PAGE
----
Sharon read from her possible book in progress, Running on a Treadmill. Her character, Sandy, must deal with a domineering, threatening boyfriend she is trying to get away from.  After running away form him, Sandy decides she likes the small town of Clifton, Missouri.  This is a town she had only experienced by a fifteen-minute layover on her bus trip.  Sandy starts a new job at Walmart, tells her mom why she is afraid of Eric, and hopes for a new start. Everything seems to be going quite well until her boyfriend discovers the town she is in. 


Her prompt-question for the StoryWorth memoir book that is being compiled was, “Have you ever wished to be a celebrity?  What would you like to be famous for?”  She writes, “I am happy to say that I am a celebrity in my family.  The reason—I have written my memoirs of the 1944-1948 concentration camp in Gakowa/Serbia.”  She continues to tell more of her story which she wrote about in her book, Pebble in My Shoe.


From her memoirs she is writing for her family, Sharon shared a poignant passage about how she and her husband, John, met.  It happened at the age of 19 with the desire to learn to ski and a possible ski lesson. At work a lady said her son knew a co-worker who might be willing to give her a lesson.  She also winked at Sharon as she added, “He’s also single.”  She didn’t care much for blind dates, but did agree to meet a fellow by the name of John Palmeri. Sharon was impressed with his “white 1963 Corvette Stingray,” and the fact that he was an electrician and motor repairman at Bethlehem Steel. John was amazed at someone so young living in an apartment on her own, and said he’d never seen anyone her age with so many books. They dined out for pizza at Pete and Snooks in Glen Park for their first date.  Sharon struggled with that first cold, awkward ski lesson—and the life-long, loving partnership began. The title of the memoir is Swiss Miss Trades Her Cocoa for Skis.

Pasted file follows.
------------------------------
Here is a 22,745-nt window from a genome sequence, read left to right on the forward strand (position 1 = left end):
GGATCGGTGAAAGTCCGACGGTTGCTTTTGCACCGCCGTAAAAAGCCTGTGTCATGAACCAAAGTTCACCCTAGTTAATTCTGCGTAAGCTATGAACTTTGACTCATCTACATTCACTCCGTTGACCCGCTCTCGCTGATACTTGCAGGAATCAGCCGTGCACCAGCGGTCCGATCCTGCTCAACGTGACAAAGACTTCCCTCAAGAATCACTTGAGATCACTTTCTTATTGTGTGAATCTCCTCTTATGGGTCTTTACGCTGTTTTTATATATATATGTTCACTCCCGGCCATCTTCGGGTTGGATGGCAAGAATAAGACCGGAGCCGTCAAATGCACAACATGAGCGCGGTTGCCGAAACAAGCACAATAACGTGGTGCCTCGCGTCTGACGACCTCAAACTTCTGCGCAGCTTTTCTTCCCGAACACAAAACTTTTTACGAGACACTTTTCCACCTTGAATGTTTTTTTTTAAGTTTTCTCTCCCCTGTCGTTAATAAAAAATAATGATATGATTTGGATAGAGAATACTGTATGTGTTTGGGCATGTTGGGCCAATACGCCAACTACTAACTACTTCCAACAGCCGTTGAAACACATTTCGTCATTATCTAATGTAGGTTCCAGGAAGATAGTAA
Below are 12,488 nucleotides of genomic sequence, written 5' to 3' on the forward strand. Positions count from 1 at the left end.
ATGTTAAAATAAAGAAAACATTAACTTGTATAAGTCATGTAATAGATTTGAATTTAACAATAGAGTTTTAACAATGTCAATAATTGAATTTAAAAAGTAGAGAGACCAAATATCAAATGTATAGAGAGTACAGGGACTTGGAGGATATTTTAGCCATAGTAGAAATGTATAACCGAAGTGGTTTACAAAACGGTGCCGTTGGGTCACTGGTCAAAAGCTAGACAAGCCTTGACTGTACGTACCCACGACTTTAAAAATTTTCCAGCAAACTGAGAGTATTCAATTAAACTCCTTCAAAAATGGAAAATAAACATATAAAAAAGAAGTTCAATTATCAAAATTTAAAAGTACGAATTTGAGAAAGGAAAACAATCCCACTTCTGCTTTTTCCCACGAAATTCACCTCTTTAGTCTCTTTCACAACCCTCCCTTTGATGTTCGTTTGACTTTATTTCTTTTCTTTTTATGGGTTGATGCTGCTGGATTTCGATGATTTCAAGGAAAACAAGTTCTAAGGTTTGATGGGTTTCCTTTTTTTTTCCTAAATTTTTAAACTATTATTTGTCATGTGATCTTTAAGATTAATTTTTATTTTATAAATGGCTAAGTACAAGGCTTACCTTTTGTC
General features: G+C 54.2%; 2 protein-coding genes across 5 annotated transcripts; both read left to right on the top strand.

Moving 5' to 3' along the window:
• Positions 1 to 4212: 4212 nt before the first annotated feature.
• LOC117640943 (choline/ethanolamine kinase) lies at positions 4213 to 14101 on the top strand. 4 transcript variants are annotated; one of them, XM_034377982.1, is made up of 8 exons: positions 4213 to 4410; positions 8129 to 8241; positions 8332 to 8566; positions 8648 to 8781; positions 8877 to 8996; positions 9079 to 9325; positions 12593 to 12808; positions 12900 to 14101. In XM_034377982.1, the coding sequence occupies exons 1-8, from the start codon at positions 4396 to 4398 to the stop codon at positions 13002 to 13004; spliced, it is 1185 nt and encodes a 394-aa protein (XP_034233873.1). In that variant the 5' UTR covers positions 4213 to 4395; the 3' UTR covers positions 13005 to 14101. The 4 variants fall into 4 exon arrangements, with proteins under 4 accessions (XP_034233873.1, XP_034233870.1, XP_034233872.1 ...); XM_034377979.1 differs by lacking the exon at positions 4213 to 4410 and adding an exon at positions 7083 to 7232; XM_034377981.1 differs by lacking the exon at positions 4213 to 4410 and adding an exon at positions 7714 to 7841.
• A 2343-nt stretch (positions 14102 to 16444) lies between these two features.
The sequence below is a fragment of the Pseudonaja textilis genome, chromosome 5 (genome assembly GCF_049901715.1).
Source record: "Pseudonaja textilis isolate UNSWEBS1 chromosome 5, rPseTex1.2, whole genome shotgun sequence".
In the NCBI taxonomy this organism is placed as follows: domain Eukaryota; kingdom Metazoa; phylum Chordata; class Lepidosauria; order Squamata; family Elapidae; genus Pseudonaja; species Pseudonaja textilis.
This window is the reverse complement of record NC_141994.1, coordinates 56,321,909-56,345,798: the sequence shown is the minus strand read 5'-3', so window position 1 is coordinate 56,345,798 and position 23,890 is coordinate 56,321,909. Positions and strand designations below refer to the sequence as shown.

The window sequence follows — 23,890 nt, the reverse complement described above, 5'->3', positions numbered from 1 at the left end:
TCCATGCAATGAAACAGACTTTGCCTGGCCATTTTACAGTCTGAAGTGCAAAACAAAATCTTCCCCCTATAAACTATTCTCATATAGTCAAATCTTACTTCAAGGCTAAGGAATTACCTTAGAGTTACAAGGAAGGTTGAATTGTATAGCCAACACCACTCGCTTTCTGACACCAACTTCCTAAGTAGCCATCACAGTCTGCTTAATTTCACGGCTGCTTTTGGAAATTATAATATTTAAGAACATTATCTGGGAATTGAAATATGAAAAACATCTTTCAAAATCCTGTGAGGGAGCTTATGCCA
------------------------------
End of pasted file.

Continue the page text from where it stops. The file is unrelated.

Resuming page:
Gail read about a true lunch that took place one day with two fellow elderly nurses she used to work with at Miller’s Merry Manor in Plymouth, Indiana.  The title was “Nurses to Patients.”  She wrote, “We sat in Bernita’s kitchen reminiscing like three old war buddies telling true tales from our pasts.”  All three now have major health problems and they feel as if, “We’ve turned into the patients we used to care for.”  But they sat there remembering about the good old days, how they worked long shifts, dealt with confused residents who would call up and say there was a fire when there wasn’t any or when a sweet old fellow by the name of Harold would often ask Gail to marry him.  He assured her, “No sex, I just need you for cooking and cleaning.” They missed their rewarding work, the residents and co-workers who had always felt like family, and of course mourned the loss of better health.  Yet all three were living one tough day at a time, and felt happy to still be around.


Shirley’s poem, “Here They Come, Ready or Not!” warns about a possible “invasion like never before.” CICADAS!  “Looking creepy, with red eyes, and orange veins…Buzzing and loud with a motorcycle-sound…Watch out, they’ll soon be coming around!”


Bev read two poems, “Swallow the Words” and “Aromas of Grandpa.”  From her childhood, Bev recalled very distinct aromas that exuded from her grandpa.  There was the smell of garlic, the fruity smell of Prince Albert blend for his pipe, and “an earthy scent that long preceded him.” She wrote, “My garlic, fruity Grandpa was an aromatic sight.” Her other poem, “Swallow the Words” suggests that the ingestion of words is “like a starving man sated by a book’s banquet.”  She refers to “our library’s menu,” plot twists “making me hungry,” and, “devouring each word served on paper platters.”

The meeting ended at 8:30 p.m.

Respectfully submitted,

Gail Galvan